National Board of Review
The National Board of Review of Motion Pictures is an organization in the United States dedicated to discussing and selecting what its members regard as the best film works of each year. The National Board of Review of Motion Pictures was founded in 1909 in New York City, 14 years after the birth of cinema, to protest New York City Mayor George B. McClellan Jr.'s revocation of moving-picture exhibition licenses on Christmas Eve 1908. The mayor believed. To assert their freedom of expression, theatre owners led by Marcus Loew and film distributors joined John Collier of the People's Institute at Cooper Union and established the New York Board of Motion Picture Censorship, which soon changed its name to the National Board of Review of Motion Pictures to avoid the word "censorship"; the Board's stated purpose was to endorse films of merit and champion the new "art of the people", transforming America's cultural life. In an effort to avoid government censorship of films, the National Board became the unofficial clearinghouse for new movies.
From 1916 into the 1950s thousands of motion pictures carried the legend "Passed by the National Board of Review" in their main titles. The board was a de facto censorship organization. Producers submitted their films to the board before making release prints. In 1930, the NBR was the first group to choose the 10 best English-language movies of the year and the best foreign films, is still the first critical body to announce its annual awards; the NBR has gained international acclaim for its publications: Film Program. Influencing generations of filmmakers and film lovers, these journals have fostered commentary on all aspects of cinema production and history, contributors have included James Agee, Pearl S. Buck, Alistair Cooke, William K. Everson, Manny Farber, Alfred Hitchcock, Fritz Lang, Harold Robbins, William Saroyan, Dore Schary, Tennessee Williams. To determine the NBR's annual awards, ballots are sent in by over 100 members – a select group of knowledgeable film enthusiasts and filmmakers in the New York metropolitan area – and subsequently tabulated by a certified public accountancy firm in order to decide the winners.
In addition, the awards jury helps to determine the special achievement awards presented at the annual gala in January. The organization works to foster commentary on all aspects of film production by underwriting educational film programs and seminars for film students. In 2017, the NBR provided grants to Reel Works Teen Filmmaking, Ghetto Film School, Educational Video Center; the organization awarded grants to 13 student filmmakers as part of its annual student grant program. The boards's official magazine had existed in different names since its inception. In 1950, the magazine changed its name from Screen Magazine and launched the first issue as Films in Review on February 1, 1950. Note: Until 1945, there were only awards for Best Picture and intermittent awards for Best Documentary and Best Foreign Film. Motion Picture Production Code Official website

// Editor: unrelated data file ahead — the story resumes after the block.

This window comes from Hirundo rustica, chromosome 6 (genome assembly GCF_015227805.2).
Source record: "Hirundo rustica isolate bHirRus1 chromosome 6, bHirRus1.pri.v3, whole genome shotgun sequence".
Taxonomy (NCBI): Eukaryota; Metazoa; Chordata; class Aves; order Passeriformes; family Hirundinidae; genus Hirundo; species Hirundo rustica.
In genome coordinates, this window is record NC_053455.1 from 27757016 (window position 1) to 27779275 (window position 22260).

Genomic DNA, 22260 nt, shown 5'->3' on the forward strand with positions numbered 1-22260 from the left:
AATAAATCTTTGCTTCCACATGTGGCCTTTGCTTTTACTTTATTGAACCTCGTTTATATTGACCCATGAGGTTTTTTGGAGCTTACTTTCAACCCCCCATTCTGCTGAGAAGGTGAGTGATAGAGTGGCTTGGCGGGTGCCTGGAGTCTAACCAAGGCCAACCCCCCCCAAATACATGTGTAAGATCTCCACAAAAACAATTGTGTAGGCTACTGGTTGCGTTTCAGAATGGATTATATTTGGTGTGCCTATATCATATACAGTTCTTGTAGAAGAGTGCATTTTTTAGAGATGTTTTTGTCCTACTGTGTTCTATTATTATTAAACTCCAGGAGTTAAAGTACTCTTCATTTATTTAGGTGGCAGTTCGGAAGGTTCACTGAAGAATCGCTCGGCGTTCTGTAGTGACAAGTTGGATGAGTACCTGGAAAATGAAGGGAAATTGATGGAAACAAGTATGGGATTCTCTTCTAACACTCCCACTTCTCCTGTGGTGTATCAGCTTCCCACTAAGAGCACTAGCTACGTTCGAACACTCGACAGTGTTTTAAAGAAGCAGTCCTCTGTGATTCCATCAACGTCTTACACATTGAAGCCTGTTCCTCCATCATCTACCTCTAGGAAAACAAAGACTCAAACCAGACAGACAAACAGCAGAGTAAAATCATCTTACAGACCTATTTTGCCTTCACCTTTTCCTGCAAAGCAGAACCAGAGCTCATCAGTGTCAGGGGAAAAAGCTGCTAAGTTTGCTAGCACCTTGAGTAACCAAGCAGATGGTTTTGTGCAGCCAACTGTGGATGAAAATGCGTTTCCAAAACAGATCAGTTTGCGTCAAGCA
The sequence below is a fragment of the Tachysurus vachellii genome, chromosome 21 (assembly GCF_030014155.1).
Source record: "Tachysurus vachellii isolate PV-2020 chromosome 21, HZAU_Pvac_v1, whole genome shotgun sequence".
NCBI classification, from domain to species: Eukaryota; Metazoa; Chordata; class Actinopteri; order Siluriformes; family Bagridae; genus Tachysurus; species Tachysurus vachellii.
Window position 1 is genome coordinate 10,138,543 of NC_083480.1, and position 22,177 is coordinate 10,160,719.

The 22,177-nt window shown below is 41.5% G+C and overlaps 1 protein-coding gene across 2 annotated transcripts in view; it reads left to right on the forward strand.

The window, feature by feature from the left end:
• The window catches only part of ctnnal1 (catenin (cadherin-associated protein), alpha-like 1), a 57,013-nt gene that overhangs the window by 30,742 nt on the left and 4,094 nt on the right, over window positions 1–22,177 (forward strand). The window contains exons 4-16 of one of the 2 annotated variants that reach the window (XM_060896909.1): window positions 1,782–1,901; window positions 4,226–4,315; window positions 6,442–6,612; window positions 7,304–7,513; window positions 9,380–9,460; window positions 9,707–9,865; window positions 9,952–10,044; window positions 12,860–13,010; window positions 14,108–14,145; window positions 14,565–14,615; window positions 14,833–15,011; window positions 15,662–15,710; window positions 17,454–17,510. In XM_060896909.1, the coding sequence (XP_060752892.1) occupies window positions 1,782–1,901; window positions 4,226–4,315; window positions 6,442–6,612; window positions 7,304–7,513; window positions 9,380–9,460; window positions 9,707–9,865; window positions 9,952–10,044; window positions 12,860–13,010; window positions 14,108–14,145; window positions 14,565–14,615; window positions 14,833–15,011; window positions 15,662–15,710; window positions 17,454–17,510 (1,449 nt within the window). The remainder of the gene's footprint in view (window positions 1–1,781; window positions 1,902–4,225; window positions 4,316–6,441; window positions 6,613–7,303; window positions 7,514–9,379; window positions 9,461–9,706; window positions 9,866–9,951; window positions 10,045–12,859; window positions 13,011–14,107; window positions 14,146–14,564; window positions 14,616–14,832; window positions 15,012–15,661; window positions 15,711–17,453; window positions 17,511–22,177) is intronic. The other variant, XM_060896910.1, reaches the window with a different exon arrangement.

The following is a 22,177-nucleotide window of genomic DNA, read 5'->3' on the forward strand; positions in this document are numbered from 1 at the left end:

Celso Bugallo Aguiar is a Spanish actor. He appeared in more than forty films since 1999. Celso Bugallo on IMDb
María Isabel Rivera Torres better known as Mabel Rivera is a Spanish actress from Galicia. She was born in the Naval Station of Ferrol, North-western Spain. Though she started her career as an actress in the 1980s, it was not until her lead actress role in the Oscar-winning Best Foreign Language Film 2004 The Sea Inside that she received broad recognition, she is fluent in Galician and Catalan, regional languages of Spain. She speaks English and French with varying degrees of fluency. Marian Rivera Unlimited Mabel Rivera on IMDb
Hindi cinema metonymously referred to as Bollywood, known as Bombay cinema, is the Indian Hindi-language film industry, based in Mumbai, India. The term originates as a portmanteau of "Bombay" and "Hollywood"; the Hindi-language film industry is related to Tamil film industry, Telugu film industry and others industries, which combined are components of Indian Cinema, the largest film industry in the world. Although American film industry has produced more than 150 musicals films by 1930 with first introduction of The Jazz Singer in the west, the world's first musical-talkie film, it took India more than 3 years to import the sound sequence technology but went on to produce its first song-sequence talkie film Alam Ara in the year 1931. Since Bollywood has produced major motion pictures in this genre exceeding Hollywood's total musicals from the 1960s when musical era declined in the west. Today, Bollywood is popular for its musicals though non-musicals have continued to be produced in India.